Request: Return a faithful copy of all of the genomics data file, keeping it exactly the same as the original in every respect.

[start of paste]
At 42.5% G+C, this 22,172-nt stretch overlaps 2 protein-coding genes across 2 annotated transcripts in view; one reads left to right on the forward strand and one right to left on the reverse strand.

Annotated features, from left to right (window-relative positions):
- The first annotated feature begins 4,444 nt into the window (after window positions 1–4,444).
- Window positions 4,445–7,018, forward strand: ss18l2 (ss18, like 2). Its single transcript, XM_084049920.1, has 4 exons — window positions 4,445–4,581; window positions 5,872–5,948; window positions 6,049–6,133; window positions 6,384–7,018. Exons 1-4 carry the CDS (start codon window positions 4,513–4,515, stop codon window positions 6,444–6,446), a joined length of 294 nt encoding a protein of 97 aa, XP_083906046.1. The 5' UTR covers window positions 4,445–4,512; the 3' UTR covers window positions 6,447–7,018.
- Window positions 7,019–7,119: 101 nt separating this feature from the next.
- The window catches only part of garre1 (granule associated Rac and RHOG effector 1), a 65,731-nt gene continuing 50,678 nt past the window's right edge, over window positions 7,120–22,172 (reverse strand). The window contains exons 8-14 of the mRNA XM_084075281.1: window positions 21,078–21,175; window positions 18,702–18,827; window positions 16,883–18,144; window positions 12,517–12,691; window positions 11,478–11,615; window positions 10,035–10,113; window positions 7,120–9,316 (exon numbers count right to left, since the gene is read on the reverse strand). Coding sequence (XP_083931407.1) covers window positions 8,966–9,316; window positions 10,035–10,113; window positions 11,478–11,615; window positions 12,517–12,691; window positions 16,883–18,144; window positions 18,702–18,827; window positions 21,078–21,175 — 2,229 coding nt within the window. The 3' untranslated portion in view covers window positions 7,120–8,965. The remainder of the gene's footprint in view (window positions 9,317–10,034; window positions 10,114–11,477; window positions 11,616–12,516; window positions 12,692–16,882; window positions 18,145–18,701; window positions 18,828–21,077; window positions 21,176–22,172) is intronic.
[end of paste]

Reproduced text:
At 42.5% G+C, this 22,172-nt stretch overlaps 2 protein-coding genes across 2 annotated transcripts in view; one reads left to right on the forward strand and one right to left on the reverse strand.

Annotated features, from left to right (window-relative positions):
- The first annotated feature begins 4,444 nt into the window (after window positions 1–4,444).
- Window positions 4,445–7,018, forward strand: ss18l2 (ss18, like 2). Its single transcript, XM_084049920.1, has 4 exons — window positions 4,445–4,581; window positions 5,872–5,948; window positions 6,049–6,133; window positions 6,384–7,018. Exons 1-4 carry the CDS (start codon window positions 4,513–4,515, stop codon window positions 6,444–6,446), a joined length of 294 nt encoding a protein of 97 aa, XP_083906046.1. The 5' UTR covers window positions 4,445–4,512; the 3' UTR covers window positions 6,447–7,018.
- Window positions 7,019–7,119: 101 nt separating this feature from the next.
- The window catches only part of garre1 (granule associated Rac and RHOG effector 1), a 65,731-nt gene continuing 50,678 nt past the window's right edge, over window positions 7,120–22,172 (reverse strand). The window contains exons 8-14 of the mRNA XM_084075281.1: window positions 21,078–21,175; window positions 18,702–18,827; window positions 16,883–18,144; window positions 12,517–12,691; window positions 11,478–11,615; window positions 10,035–10,113; window positions 7,120–9,316 (exon numbers count right to left, since the gene is read on the reverse strand). Coding sequence (XP_083931407.1) covers window positions 8,966–9,316; window positions 10,035–10,113; window positions 11,478–11,615; window positions 12,517–12,691; window positions 16,883–18,144; window positions 18,702–18,827; window positions 21,078–21,175 — 2,229 coding nt within the window. The 3' untranslated portion in view covers window positions 7,120–8,965. The remainder of the gene's footprint in view (window positions 9,317–10,034; window positions 10,114–11,477; window positions 11,616–12,516; window positions 12,692–16,882; window positions 18,145–18,701; window positions 18,828–21,077; window positions 21,176–22,172) is intronic.